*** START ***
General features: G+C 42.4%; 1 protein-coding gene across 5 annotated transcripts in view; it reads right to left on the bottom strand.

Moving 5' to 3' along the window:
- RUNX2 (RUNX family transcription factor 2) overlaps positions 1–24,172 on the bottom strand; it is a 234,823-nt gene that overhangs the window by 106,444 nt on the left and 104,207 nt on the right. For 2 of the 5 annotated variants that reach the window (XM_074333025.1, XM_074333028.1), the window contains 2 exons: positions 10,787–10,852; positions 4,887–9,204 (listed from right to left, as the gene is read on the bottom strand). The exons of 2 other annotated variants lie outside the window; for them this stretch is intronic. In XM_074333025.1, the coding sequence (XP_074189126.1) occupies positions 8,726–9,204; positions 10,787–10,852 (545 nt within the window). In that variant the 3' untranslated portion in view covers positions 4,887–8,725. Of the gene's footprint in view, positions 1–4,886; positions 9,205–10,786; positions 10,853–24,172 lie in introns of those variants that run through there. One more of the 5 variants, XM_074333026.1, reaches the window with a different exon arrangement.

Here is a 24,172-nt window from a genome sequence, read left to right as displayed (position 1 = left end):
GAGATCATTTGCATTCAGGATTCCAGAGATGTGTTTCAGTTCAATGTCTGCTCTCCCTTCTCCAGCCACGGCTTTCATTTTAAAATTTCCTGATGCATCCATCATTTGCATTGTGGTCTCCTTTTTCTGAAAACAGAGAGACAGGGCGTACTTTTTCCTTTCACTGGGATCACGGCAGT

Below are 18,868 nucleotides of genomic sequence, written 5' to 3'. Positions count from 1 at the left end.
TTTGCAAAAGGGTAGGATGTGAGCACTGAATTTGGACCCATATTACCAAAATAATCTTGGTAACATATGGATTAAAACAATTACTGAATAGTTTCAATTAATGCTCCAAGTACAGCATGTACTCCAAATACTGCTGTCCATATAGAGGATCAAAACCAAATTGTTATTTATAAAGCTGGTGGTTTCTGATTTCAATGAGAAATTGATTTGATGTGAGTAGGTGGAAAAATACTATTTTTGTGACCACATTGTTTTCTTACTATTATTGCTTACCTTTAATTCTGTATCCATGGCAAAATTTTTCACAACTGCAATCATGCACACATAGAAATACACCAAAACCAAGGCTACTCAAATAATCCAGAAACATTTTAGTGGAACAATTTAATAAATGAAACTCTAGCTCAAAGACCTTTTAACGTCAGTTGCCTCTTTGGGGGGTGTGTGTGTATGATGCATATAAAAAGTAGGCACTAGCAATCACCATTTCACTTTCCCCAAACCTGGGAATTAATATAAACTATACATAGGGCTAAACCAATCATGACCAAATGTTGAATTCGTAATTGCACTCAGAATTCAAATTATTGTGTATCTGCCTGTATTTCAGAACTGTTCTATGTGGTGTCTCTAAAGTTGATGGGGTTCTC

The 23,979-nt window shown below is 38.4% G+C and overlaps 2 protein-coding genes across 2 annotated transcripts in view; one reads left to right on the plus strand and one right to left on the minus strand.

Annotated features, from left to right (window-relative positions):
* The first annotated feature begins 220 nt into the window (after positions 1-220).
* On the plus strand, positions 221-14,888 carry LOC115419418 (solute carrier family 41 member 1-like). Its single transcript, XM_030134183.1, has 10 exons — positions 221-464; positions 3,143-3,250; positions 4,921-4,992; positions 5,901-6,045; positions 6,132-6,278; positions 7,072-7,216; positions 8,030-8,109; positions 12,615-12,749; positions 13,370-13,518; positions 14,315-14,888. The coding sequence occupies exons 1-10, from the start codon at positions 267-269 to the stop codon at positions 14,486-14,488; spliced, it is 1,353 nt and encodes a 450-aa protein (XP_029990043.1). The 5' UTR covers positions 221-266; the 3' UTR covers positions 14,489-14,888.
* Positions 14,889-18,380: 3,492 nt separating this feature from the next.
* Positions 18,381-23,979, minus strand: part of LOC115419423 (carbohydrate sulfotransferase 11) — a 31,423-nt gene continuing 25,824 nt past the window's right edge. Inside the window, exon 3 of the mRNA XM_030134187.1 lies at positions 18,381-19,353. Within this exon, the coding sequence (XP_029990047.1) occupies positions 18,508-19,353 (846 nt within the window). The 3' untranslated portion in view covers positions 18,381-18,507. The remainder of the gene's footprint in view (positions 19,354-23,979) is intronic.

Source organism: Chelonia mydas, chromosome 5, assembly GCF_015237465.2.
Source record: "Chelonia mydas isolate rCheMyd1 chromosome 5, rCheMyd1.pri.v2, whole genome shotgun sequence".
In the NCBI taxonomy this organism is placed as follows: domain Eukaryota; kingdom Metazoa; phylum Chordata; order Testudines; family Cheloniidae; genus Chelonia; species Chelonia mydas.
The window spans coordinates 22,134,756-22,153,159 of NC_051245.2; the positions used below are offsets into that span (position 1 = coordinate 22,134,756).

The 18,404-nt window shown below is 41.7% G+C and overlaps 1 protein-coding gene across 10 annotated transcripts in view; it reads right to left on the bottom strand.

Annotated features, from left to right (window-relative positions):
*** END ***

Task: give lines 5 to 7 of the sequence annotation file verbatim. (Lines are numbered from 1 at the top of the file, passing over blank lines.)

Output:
GAGATCATTTGCATTCAGGATTCCAGAGATGTGTTTCAGTTCAATGTCTGCTCTCCCTTCTCCAGCCACGGCTTTCATTTTAAAATTTCCTGATGCATCCATCATTTGCATTGTGGTCTCCTTTTTCTGAAAACAGAGAGACAGGGCGTACTTTTTCCTTTCACTGGGATCACGGCAGT

Below are 18,868 nucleotides of genomic sequence, written 5' to 3'. Positions count from 1 at the left end.
TTTGCAAAAGGGTAGGATGTGAGCACTGAATTTGGACCCATATTACCAAAATAATCTTGGTAACATATGGATTAAAACAATTACTGAATAGTTTCAATTAATGCTCCAAGTACAGCATGTACTCCAAATACTGCTGTCCATATAGAGGATCAAAACCAAATTGTTATTTATAAAGCTGGTGGTTTCTGATTTCAATGAGAAATTGATTTGATGTGAGTAGGTGGAAAAATACTATTTTTGTGACCACATTGTTTTCTTACTATTATTGCTTACCTTTAATTCTGTATCCATGGCAAAATTTTTCACAACTGCAATCATGCACACATAGAAATACACCAAAACCAAGGCTACTCAAATAATCCAGAAACATTTTAGTGGAACAATTTAATAAATGAAACTCTAGCTCAAAGACCTTTTAACGTCAGTTGCCTCTTTGGGGGGTGTGTGTGTATGATGCATATAAAAAGTAGGCACTAGCAATCACCATTTCACTTTCCCCAAACCTGGGAATTAATATAAACTATACATAGGGCTAAACCAATCATGACCAAATGTTGAATTCGTAATTGCACTCAGAATTCAAATTATTGTGTATCTGCCTGTATTTCAGAACTGTTCTATGTGGTGTCTCTAAAGTTGATGGGGTTCTC